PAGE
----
Mobile ExCommunication: Keeping Tech in Check

“Freedom is thus not the opposite to determinism. Freedom is the individual’s capacity to know that he is the determined one, to pause between stimulus and response and thus to throw his weight, however slight it may be, on the side of one particular response among several possible ones.”
~Rollo May, Psychology and the Human Dilemma (p. 175)
     Mobile technology is nearly ubiquitous and has advanced our ability to access information, people, and ideas in amazing ways. Television, gaming consoles, phones, tablets, e-readers, and even digital paper have transformed the way we connect with one another. Friends are no longer constrained by distance or mobility. Scientific ideas, education, medical advancements, politics, and the majority of the human race is advancing at an unprecedented rate. Tech is no longer an optional luxury, but an integral part of daily life.
     Yet, most family therapists could attest to the increasing frequency of complaints parents and spouses have regarding the feeling of having to compete for attention with electronics. Even though tech has proffered new and easily accessible ways to connect, it seems the art of genuine connection is being threatened.
     Here are a few ways families and individuals can help put technology in its place and foster better offline relationships. We’re going to channel the great chef, Emeril Lagasse, and remember these helpful guidelines with the acronym BAM! Now, let’s take it up a notch!

Boundaries: Does My Tech Have a Place?
     The first step for integrating technology in a healthy way with your family and by establishing healthy boundaries. It is not uncommon to establish boundaries on time/length on television or game-play, but this can be more difficult with phones. They are so easy to access! The phrase “real quick” is the most frequent lie we tell ourselves and others about “just checking” electronics. That is why it is so crucial to establish and agree on boundaries as a family. If the family is not in agreement prior to establishing these expectations, it will become a source of contention rather than an increase in cohesion. There are three areas I encourage people to focus on:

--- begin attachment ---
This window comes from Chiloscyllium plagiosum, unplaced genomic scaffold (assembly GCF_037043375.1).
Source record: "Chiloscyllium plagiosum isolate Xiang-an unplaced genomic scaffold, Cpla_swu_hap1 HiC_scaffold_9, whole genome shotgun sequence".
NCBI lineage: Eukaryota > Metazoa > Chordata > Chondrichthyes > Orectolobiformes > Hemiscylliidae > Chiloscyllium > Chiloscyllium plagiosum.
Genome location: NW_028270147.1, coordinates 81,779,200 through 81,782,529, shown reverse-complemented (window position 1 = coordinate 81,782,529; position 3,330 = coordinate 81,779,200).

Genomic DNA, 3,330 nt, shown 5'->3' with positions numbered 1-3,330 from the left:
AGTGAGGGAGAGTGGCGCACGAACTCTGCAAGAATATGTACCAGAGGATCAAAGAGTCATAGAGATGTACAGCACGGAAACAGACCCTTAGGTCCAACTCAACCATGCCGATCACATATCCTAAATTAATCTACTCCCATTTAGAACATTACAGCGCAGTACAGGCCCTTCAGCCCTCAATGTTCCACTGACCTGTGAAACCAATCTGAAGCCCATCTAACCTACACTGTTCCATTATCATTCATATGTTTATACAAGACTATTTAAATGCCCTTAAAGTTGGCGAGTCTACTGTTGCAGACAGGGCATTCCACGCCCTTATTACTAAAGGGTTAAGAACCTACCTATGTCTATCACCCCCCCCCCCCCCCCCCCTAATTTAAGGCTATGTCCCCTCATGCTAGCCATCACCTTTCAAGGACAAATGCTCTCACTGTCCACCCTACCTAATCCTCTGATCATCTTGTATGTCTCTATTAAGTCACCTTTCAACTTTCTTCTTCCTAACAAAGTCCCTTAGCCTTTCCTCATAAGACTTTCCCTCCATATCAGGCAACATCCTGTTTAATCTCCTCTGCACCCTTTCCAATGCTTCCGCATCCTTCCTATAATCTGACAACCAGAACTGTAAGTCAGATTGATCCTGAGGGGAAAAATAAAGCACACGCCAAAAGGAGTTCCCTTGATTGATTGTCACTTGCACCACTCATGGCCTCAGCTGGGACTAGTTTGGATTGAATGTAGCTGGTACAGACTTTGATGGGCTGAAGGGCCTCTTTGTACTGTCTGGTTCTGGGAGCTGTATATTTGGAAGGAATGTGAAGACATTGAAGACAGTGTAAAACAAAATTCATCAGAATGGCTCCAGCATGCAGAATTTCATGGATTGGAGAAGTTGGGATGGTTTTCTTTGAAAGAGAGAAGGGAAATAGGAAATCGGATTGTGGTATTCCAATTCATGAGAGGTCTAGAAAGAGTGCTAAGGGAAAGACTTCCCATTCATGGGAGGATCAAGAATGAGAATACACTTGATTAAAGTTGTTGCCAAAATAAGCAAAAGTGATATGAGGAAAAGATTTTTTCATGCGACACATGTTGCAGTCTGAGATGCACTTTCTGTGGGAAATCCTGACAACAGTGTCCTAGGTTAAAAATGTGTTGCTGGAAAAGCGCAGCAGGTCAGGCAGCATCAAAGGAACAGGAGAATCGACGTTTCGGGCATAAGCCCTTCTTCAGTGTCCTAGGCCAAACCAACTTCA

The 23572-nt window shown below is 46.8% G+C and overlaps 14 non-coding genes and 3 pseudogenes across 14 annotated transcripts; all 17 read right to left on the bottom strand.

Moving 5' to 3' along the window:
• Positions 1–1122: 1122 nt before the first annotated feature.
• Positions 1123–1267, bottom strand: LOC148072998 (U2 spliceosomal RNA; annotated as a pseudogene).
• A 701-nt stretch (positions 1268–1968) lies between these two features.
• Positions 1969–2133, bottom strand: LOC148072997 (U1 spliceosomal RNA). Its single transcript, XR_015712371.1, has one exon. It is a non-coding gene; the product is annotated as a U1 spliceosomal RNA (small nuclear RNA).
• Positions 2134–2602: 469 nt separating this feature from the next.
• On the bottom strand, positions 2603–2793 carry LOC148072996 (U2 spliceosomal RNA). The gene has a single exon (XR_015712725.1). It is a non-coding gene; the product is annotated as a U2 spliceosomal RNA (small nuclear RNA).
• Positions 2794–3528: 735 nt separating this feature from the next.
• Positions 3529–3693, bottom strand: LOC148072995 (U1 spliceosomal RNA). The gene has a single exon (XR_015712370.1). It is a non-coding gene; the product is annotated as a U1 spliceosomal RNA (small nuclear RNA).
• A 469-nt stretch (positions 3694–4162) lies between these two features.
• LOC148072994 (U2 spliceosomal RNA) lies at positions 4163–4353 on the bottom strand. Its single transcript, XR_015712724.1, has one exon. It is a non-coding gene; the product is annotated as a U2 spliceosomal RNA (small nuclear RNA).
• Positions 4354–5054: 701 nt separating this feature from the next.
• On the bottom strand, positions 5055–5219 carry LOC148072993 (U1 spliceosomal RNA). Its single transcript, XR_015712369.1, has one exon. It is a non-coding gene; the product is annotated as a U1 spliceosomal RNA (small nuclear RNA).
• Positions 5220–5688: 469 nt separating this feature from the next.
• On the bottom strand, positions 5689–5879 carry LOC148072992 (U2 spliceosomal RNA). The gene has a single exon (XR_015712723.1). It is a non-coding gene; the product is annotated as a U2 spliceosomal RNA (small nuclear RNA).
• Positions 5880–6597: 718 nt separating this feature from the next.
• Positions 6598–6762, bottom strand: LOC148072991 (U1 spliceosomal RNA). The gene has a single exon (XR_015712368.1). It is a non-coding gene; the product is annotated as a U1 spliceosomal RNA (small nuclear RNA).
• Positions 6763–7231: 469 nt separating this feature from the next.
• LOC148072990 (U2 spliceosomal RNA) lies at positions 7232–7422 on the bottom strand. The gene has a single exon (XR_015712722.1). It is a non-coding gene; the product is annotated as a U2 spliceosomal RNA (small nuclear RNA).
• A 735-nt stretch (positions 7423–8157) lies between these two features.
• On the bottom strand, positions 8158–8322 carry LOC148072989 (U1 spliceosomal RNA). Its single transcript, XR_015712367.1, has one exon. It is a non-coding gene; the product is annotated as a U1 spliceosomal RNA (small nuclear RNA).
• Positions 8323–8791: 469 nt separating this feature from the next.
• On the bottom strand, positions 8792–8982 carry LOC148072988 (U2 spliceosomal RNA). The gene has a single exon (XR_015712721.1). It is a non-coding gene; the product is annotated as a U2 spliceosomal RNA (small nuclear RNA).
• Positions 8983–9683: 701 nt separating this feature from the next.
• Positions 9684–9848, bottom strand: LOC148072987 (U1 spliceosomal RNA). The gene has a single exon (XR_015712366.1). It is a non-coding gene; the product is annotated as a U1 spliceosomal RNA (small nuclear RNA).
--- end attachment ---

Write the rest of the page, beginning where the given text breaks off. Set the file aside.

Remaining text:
1. Amount: 
    • Money: The amount of money someone can spend on a device, how they get that money, and how it works into a budget can be a fantastic opportunity to build trust and teach budgeting skills. Dave Ramsey has some great tools to help children learn how to manage money! There are several tools online for this, but this is what I have used.
    • Devices: Confession time! I have three tablets at home that I haven’t meaningfully used in a year. THREE. I even have an extra smart-watch! Older devices can be re-purposed in all kinds of creative ways (children’s tablets, picture frames, security system, etc), sold online, given to friends, used for shooting practice, whatever! The issue is, do we need this stuff to stick around or is it just junking up our life? Prior to getting something new, what are the rules about managing the old? With my wife’s purses, there is a rule: No new purses until you get rid of one old purse. This may sound cruel, but it was born of necessity (love you honey!).
  2. Access: 
    • Length of time: How much time, per day, can we spend on a devices? Does this include time spent for work or school? Does listening to music while exercising count? Be specific!
    • Times of day: Rather than specific times of day, I have found it can be very helpful to identify general times when electronics should not interfere with family. An hour before bedtime, during meals, and after 9:00 at night. This helps people be more intentional about when they’re on their phone and more aware of what is going on at home.